Consent – some further thoughts

water architecture colourful church

I was going to title this “Consent and religion”. Though that felt too much like click bait.

Whenever we join an organisation, for whatever reason we may do so, there are certain requirements or expectations of us. Perhaps weekly or monthly meetings to attend. Service to give. Instruction manuals to read/study, in order to understand the group’s additional expectation of its members. There may even be a subscription fee.

This can happen, in varying degrees, whether it’s a company we are employed with, an organisation we may volunteer with, a school, college or university we are studying with, a religion or faith we may start associating with or formally join. As time goes by requirements often change and increase. Occasionally in a way to a level not imaged or considered when first joining. Many times happening without our full agreement or understanding of everything involved.

Over time it seems our consent is being eroded. Our expectations have been distorted. It can then be difficult to extract ourselves, reclaim our personal authority and either reduce what we offer or leave completely. Walking away can be arduous due to the consequences that may be imposed or at least threatened. Some may be insignificant, others severe.

In the case of employment, in some cases, we can wait things out, while we look for alternative work with a new company. Many times waiting is not possible because of extreme expectations and/or it’s not safe to stay. This brings all sorts of difficulties. Is it possible to renegotiate our contract, the company’s and/or our manager’s expectations? If we walk out how easy will it be to find another job? Will we be able to get another job at all?

Leaving a volunteer position is generally easier. We’re not dependent on income from volunteering. Though departing an unpaid internship may affect future income opportunities. That’s another discussion.

What about leaving a religion or faith? How easy is that? If fundamentalist, I suggest not easy at all. Unless you’ve been involved or know someone close who has been, this may not make much sense. Surely it’s just a case of walking away, of not attending, not contributing any more and so on.

Yes and no. It may be different, depending how long you’ve been involved. But the one difference, I see, between leaving employment, volunteering, and religion, is that the latter deals with eternity, whereas the the former with the present. Things are worse if the religion is fundamentalist or a cult. The two are usually combined. Imagine for years being told one particular path is the only way to heaven, to being with your family in eternity. Then you discover something about yourself that seems incompatible with that religion.

This is shown in my previous post, where I explored the following article, “My Experience Living the Law of Chastity with Same-Sex Attraction“. The relevant part being:

I was encouraged to pray and receive knowledge and a testimony that it’s true [the church] for myself.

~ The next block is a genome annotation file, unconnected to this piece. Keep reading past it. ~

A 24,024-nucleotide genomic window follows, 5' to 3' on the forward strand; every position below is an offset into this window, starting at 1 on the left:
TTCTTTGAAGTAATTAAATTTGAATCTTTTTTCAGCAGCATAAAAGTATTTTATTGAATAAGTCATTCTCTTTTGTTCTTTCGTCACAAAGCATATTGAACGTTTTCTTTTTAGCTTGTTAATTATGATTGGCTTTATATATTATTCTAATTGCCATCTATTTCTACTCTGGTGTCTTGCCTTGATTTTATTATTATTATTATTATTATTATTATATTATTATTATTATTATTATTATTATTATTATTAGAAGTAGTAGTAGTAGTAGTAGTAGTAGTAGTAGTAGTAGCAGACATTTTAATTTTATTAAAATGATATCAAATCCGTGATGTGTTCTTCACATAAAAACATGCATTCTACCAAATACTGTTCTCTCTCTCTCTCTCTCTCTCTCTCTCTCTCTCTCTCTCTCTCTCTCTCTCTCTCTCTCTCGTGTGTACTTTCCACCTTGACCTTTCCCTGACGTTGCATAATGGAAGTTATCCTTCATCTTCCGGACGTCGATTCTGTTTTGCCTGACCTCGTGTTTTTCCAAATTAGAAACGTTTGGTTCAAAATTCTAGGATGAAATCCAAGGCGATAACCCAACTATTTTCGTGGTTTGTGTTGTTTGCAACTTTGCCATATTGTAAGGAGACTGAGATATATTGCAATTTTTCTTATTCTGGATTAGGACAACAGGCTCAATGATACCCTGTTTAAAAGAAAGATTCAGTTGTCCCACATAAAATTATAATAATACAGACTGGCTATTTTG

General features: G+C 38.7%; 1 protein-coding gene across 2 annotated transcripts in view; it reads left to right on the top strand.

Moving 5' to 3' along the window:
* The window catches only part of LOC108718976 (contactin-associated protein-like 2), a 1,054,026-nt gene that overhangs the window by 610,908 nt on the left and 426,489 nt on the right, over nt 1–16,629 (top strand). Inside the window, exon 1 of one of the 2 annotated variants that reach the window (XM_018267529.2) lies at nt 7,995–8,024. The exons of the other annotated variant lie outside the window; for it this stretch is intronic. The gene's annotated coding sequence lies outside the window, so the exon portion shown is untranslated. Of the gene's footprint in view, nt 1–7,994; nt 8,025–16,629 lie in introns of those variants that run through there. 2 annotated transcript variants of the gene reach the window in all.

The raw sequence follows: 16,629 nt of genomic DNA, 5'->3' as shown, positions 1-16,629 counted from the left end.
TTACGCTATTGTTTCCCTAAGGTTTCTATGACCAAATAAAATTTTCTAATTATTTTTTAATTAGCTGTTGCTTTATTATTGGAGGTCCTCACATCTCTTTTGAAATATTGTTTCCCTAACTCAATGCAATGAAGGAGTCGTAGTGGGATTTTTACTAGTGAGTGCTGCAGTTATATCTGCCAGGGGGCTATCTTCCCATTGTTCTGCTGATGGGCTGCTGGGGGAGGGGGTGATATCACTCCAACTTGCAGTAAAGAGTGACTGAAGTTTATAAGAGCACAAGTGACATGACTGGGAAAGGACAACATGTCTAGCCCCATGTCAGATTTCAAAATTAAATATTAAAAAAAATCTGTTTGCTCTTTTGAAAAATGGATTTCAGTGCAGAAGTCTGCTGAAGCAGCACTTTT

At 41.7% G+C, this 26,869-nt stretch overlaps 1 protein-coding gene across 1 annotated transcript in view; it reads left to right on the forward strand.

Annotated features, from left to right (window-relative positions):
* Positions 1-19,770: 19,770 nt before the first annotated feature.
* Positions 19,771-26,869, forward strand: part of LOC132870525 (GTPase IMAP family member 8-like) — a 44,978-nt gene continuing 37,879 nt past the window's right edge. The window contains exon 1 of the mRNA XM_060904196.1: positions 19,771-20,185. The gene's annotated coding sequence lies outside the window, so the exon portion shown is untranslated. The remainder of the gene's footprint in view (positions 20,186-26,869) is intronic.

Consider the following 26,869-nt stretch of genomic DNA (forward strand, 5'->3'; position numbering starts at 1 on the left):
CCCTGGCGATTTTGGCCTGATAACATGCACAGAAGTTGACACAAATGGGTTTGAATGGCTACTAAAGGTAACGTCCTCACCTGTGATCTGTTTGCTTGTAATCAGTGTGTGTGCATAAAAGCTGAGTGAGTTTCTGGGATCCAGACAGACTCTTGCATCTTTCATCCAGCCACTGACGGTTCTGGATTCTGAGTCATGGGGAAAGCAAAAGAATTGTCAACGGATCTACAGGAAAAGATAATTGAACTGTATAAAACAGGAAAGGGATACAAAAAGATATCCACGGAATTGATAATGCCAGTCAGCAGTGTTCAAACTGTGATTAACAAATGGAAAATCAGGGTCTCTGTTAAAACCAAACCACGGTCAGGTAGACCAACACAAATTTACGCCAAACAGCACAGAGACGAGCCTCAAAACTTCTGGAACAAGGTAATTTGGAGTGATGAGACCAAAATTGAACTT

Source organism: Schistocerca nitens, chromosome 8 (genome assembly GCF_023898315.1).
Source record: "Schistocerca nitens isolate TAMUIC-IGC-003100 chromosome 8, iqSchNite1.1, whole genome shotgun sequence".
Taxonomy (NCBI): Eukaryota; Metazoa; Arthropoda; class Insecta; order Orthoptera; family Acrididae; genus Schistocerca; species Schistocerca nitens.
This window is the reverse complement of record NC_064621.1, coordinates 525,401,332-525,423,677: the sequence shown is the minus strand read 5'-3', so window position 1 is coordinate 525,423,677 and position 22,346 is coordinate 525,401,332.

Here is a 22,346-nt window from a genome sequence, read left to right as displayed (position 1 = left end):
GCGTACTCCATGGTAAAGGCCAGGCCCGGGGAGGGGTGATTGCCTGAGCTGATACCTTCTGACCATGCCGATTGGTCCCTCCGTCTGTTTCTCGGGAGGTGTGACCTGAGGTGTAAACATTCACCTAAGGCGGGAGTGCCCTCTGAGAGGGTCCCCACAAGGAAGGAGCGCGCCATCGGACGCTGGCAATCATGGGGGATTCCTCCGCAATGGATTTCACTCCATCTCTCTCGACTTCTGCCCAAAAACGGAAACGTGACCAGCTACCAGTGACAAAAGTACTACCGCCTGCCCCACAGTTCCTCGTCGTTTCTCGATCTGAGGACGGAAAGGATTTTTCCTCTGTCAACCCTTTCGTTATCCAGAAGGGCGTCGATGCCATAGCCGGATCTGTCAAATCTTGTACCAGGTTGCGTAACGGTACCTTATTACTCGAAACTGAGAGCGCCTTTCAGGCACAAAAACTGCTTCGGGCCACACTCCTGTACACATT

And I did.

After I gained that testimony, I asked to be baptized. The missionaries asked me, “Are you willing to endure to the end and keep the commandments?”

I said yes, even though at the time I didn’t fully understand everything that question entailed.

Here Jacob R commits to “enduring to the end and keep the commandments…even though at the time [he] didn’t fully understand everything“. What happens later, if he no longer feels the same, if he can no longer hold to that earlier commitment?

Most fundamentalist churches are very binary in their approach to gender and sexuality. Perhaps you were born into such a faith/church, later realising you’re lesbian, gay, bisexual, trans, queer or nonbinary. What do you do? Deny that part of yourself, in order to stay? Or develop the courage to leave?

Experience shows that staying may be possible for a time. The length of which differs for individuals. I’ve seen some hold on for years. Others months or weeks. As I mentioned before if you’re asexual and/or aromatic remaining may be easier. There are many groups, who understanding the dilemma faced, that will support you in staying or leaving. Whilst the faith/church will no doubt want you to stay, very often the leadership will have no clue of the trauma being experienced and thus no idea how to support you, beyond saying keep the faith, keep the commandments.

This is one reason fringe, unofficial groups come into existence to provide support. Helping you come to terms with being LGBTQ+, working through with you, if it’s safe to stay or leave. Individual counsellors, such as myself, also can provide similar support.

Author: Neil

I’m a Gender, Sexuality, Sex and Relationship Diversity (GSRD) Therapist. My aim is to help you explore all aspects of your gender, sexuality, sex desires and relationships. I work with lesbian, gay, bisexual, trans or queer (LGBTQ+) people.

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